The Price of Your Language: How Language Influences the Cost of AI Services

Our company is actively exploring the possibilities of large language models (LLMs), such as ChatGPT created by OpenAI. As we are operating in most European countries, we naturally explore multi-language solutions that these models offer us.

Using LLMs in some languages is more expensive

It may not be a well-known fact, but the cost of OpenAI services is much higher for other languages than English. This is based on the fact that OpenAI bills users in tokens (sub-word units) and not in characters or words.

For English, the token count is very close to the number of words. For other languages, the count rises significantly, sometimes more than twice. For example, the Preamble to the Universal Declaration of Human Rights has 360 tokens in English, but 724 tokens in Czech, despite having far fewer words (248 in Czech to 320 in English). It rises even higher in languages using non-Latin scripts.

The graph below shows the number of tokens for the same text in different languages.

Number of tokens in the Preamble to the Universal Declaration of Human Rights using OpenAI tokenizer

What is the cause?

We initially thought the difference could be attributed to diacritics and/or character encoding. Czech, as well as other Slavic languages, uses a lot of characters with diacritics not present in English (most famous being ě, ř or ů). Curiously enough, this is not the whole picture. The main factor is representation of the language in the training data. The more words from the particular language are included in the training data, the less sub-word units the model needs to represent a particular word.

For example, Czech words “baby” (slang for women) or “copy” (braids) would be tokenized with one token, since they are homographs of English words.

We do not know for certain how languages are represented in training data of GPT models, since OpenAI does not disclose that information. However, we can form an idea based on the language distribution in the Common Crawl corpus (database of text documents) containing petabytes of data collected from the internet since 2008, which was used for training the GPT-3 model and almost certainly its successors as well.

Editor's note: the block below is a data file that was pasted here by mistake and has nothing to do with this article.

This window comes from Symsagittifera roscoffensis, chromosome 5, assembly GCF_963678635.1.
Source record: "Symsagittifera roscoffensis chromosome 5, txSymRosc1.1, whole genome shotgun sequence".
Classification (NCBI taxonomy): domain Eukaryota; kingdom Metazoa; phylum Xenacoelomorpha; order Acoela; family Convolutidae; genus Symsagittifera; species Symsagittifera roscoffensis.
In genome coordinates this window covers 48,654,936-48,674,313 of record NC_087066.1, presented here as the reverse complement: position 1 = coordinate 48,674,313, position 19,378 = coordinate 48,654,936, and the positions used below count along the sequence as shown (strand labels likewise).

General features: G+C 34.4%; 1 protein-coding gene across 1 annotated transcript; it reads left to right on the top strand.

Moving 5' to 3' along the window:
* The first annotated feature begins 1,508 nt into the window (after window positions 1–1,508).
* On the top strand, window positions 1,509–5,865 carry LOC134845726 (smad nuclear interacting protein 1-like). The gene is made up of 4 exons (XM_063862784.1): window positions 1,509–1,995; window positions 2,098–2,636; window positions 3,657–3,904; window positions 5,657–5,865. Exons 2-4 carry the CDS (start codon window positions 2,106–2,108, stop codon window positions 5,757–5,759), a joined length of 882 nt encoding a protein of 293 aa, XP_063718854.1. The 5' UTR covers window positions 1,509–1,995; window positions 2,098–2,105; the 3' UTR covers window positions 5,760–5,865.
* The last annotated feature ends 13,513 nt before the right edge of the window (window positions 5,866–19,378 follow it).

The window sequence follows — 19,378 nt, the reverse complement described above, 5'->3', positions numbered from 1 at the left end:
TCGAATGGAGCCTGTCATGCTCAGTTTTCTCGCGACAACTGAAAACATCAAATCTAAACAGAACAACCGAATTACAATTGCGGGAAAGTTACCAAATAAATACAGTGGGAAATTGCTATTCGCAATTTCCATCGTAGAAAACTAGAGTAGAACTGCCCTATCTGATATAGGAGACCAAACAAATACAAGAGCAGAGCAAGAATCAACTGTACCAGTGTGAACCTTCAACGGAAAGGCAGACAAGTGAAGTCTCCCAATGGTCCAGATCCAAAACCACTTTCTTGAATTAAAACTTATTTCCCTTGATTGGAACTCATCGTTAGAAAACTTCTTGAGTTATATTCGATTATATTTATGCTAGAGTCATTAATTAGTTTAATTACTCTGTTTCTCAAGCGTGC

Distribution of languages in the Common Crawl corpus

As you can see, the training data is heavily English-centered, with only small portions of the corpus dedicated to other languages. The tokenization disproportion shown above is a clear consequence of this – when processing the corpus, the text needs to be compressed to smallest possible units, greatest common divisors, we might say. And because a large part of the texts are in English, most tokens will correspond to English words or roots. Words in other languages need to be represented by much smaller tokens (sometimes even corresponding to individual characters).

Real-world consequences

As academic as it may sound, this fact has some very practical consequences as to the price of using LLMs in our services. Not only would the price of an identical activity (such as summarizing or translating the Universal Declaration of Human Rights) rise substantially depending on the language used – 1.5× in Spanish, 2× in Czech, 3× in Ukrainian and almost 6× in Greek – but it would also lead to increased latency (delay between sending the instruction and receiving the answer).Moreover, because the context that can be provided to the models, as well as length of the output, is restricted by the number of tokens, this effectively limits the quality of OpenAI services in non-English languages.

What can be done?

Researchers have recommended several courses of action to make LLM services accessible and equal across languages and to address this bias, see for example this article by Petrov et al. (2023). Among other things, the authors suggest building and using multilingual corpora with diverse topics and proper names, as well as multilingually fair tokenizers.

How do we approach it?

The Beey app, our main product for transcribing speech to text, is not based on LLM models as such. Our AI speech recognition models are trained on data from all languages, and we are always gathering more to ensure high quality of transcription in all of them.

However, connecting Beey transcription with ChatGPT allows you to unlock your audio content. OpenAI services are included in some of the secondary features of Beey – notably summarization, which you can use to summarize parts of the transcribed text. Since Beey supports multiple languages, the summaries must be made available for both input and output languages. Our company aims to be language-inclusive and fair to all customers, therefore Beey does not differentiate prices by language, and all additional costs are covered by us.

Try out summarization, translation and transcription in your favourite language with Beey!


Lenka Weingartova

Lenka leads the innovation team at NEWTON Technologies. She studied linguistics, phonetics and logic at Charles University and after successfully completing her PhD, she established herself in the world of speech technologies. She is one of the creators of Czech speech synthesis in Google products and has been teaching computers to understand human speech for over seven years at NEWTON Technologies. In addition, she is one of the judges of the literary competition Vidoucí and the editor-in-chief of the satirical periodical Cynické hyeny.

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